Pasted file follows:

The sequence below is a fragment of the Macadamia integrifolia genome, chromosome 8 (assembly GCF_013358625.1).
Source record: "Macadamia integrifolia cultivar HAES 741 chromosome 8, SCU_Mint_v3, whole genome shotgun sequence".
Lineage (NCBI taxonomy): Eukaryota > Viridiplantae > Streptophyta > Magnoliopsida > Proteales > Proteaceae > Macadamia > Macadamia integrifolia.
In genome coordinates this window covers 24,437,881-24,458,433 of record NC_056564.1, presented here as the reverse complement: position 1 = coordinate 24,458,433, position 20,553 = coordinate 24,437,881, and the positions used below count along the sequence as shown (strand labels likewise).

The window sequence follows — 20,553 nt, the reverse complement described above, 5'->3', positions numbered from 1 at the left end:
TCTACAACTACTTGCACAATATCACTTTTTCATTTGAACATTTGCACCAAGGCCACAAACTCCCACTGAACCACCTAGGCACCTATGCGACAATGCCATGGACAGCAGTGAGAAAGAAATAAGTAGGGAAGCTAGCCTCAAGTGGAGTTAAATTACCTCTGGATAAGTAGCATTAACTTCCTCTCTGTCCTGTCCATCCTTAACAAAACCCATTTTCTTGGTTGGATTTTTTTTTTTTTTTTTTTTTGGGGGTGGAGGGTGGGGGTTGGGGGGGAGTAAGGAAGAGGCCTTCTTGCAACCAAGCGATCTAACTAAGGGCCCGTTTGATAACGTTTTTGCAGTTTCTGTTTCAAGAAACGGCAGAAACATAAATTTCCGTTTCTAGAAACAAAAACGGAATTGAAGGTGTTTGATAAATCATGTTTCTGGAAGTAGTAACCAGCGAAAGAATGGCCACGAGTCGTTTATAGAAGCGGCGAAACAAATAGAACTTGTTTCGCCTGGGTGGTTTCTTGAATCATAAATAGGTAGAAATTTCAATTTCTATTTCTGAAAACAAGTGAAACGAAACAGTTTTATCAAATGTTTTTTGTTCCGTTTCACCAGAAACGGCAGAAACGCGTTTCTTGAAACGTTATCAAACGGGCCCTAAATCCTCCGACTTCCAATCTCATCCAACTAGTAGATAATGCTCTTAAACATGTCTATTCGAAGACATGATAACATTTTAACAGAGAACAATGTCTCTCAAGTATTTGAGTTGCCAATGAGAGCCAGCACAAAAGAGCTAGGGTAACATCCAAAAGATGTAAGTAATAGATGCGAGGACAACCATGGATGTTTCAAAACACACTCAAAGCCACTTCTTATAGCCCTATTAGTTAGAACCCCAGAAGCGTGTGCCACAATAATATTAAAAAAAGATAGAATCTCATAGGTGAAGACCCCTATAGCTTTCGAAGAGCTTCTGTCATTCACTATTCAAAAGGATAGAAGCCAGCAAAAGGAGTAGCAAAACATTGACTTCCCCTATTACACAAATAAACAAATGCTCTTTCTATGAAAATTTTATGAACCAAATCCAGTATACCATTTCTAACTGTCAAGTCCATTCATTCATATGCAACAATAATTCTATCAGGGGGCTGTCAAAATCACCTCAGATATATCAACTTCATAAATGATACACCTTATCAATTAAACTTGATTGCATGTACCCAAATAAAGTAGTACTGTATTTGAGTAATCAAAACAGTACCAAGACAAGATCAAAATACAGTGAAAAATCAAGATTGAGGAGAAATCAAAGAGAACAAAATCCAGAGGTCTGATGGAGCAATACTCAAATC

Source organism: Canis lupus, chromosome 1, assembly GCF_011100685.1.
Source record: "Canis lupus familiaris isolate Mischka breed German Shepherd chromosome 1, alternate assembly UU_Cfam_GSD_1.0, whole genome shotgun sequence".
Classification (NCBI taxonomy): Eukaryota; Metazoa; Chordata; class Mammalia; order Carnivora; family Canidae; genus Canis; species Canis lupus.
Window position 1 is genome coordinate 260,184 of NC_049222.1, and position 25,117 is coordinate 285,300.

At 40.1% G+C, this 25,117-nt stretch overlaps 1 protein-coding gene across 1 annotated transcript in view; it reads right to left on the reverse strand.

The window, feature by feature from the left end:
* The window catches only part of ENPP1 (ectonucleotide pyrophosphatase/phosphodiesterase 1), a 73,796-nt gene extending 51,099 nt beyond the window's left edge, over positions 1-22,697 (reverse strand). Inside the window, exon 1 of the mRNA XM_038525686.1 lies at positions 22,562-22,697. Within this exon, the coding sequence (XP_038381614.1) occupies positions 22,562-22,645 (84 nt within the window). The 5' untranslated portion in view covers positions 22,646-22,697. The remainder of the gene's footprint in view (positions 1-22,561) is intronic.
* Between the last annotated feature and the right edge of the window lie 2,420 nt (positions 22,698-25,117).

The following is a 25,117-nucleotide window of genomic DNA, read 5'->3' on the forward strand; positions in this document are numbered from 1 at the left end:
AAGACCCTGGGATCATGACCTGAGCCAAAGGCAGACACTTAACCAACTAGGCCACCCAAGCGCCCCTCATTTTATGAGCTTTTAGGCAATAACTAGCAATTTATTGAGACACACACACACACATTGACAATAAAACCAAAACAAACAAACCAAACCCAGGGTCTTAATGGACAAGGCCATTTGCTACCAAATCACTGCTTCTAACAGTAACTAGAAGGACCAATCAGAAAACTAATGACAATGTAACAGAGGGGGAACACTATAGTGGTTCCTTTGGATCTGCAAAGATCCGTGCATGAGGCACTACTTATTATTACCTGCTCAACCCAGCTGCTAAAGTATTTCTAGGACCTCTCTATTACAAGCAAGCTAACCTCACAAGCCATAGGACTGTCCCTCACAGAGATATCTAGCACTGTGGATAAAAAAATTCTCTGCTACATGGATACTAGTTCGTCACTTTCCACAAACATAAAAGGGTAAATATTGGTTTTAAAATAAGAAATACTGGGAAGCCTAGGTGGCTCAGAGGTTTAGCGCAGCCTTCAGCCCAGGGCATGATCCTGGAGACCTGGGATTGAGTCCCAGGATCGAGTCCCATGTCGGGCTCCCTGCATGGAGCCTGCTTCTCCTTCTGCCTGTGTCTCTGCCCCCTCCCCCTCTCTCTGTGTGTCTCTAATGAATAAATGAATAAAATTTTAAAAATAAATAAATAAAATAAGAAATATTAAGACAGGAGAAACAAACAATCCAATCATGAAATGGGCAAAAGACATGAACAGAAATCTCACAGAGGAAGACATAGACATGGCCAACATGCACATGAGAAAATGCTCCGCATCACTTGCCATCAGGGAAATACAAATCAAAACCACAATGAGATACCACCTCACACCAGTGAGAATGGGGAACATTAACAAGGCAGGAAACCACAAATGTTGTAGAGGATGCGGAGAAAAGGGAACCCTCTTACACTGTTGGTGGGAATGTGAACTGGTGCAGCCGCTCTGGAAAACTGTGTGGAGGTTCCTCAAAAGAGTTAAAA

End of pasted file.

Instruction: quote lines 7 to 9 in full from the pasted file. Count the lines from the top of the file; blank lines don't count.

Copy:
Source organism: Canis lupus, chromosome 1, assembly GCF_011100685.1.
Source record: "Canis lupus familiaris isolate Mischka breed German Shepherd chromosome 1, alternate assembly UU_Cfam_GSD_1.0, whole genome shotgun sequence".
Classification (NCBI taxonomy): Eukaryota; Metazoa; Chordata; class Mammalia; order Carnivora; family Canidae; genus Canis; species Canis lupus.